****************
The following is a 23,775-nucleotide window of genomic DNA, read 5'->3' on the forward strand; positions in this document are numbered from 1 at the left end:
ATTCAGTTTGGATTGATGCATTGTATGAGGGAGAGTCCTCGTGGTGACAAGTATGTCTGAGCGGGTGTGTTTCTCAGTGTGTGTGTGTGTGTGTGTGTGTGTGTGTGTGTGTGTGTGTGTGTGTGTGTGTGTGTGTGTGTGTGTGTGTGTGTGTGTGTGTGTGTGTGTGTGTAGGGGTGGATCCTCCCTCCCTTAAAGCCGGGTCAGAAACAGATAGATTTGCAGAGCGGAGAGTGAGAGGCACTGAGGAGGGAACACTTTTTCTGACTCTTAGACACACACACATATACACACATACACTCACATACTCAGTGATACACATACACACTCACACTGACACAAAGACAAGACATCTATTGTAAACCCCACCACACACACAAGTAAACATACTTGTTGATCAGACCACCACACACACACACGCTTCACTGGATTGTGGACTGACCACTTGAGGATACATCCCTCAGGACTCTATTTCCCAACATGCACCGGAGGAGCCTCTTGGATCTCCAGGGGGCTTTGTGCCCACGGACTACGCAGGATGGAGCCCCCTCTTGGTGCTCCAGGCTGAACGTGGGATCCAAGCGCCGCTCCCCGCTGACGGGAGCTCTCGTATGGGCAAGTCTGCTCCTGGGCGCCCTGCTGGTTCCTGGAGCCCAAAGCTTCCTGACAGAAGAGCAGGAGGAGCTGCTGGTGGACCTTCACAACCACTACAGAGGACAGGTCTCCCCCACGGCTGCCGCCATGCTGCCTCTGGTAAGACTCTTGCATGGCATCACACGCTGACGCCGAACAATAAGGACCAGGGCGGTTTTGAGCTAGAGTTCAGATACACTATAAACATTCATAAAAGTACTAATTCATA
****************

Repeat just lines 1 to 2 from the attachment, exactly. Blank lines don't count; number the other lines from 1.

The following is a 23,775-nucleotide window of genomic DNA, read 5'->3' on the forward strand; positions in this document are numbered from 1 at the left end:
ATTCAGTTTGGATTGATGCATTGTATGAGGGAGAGTCCTCGTGGTGACAAGTATGTCTGAGCGGGTGTGTTTCTCAGTGTGTGTGTGTGTGTGTGTGTGTGTGTGTGTGTGTGTGTGTGTGTGTGTGTGTGTGTGTGTGTGTGTGTGTGTGTGTGTGTGTGTGTGTGTGTGTAGGGGTGGATCCTCCCTCCCTTAAAGCCGGGTCAGAAACAGATAGATTTGCAGAGCGGAGAGTGAGAGGCACTGAGGAGGGAACACTTTTTCTGACTCTTAGACACACACACATATACACACATACACTCACATACTCAGTGATACACATACACACTCACACTGACACAAAGACAAGACATCTATTGTAAACCCCACCACACACACAAGTAAACATACTTGTTGATCAGACCACCACACACACACACGCTTCACTGGATTGTGGACTGACCACTTGAGGATACATCCCTCAGGACTCTATTTCCCAACATGCACCGGAGGAGCCTCTTGGATCTCCAGGGGGCTTTGTGCCCACGGACTACGCAGGATGGAGCCCCCTCTTGGTGCTCCAGGCTGAACGTGGGATCCAAGCGCCGCTCCCCGCTGACGGGAGCTCTCGTATGGGCAAGTCTGCTCCTGGGCGCCCTGCTGGTTCCTGGAGCCCAAAGCTTCCTGACAGAAGAGCAGGAGGAGCTGCTGGTGGACCTTCACAACCACTACAGAGGACAGGTCTCCCCCACGGCTGCCGCCATGCTGCCTCTGGTAAGACTCTTGCATGGCATCACACGCTGACGCCGAACAATAAGGACCAGGGCGGTTTTGAGCTAGAGTTCAGATACACTATAAACATTCATAAAAGTACTAATTCATA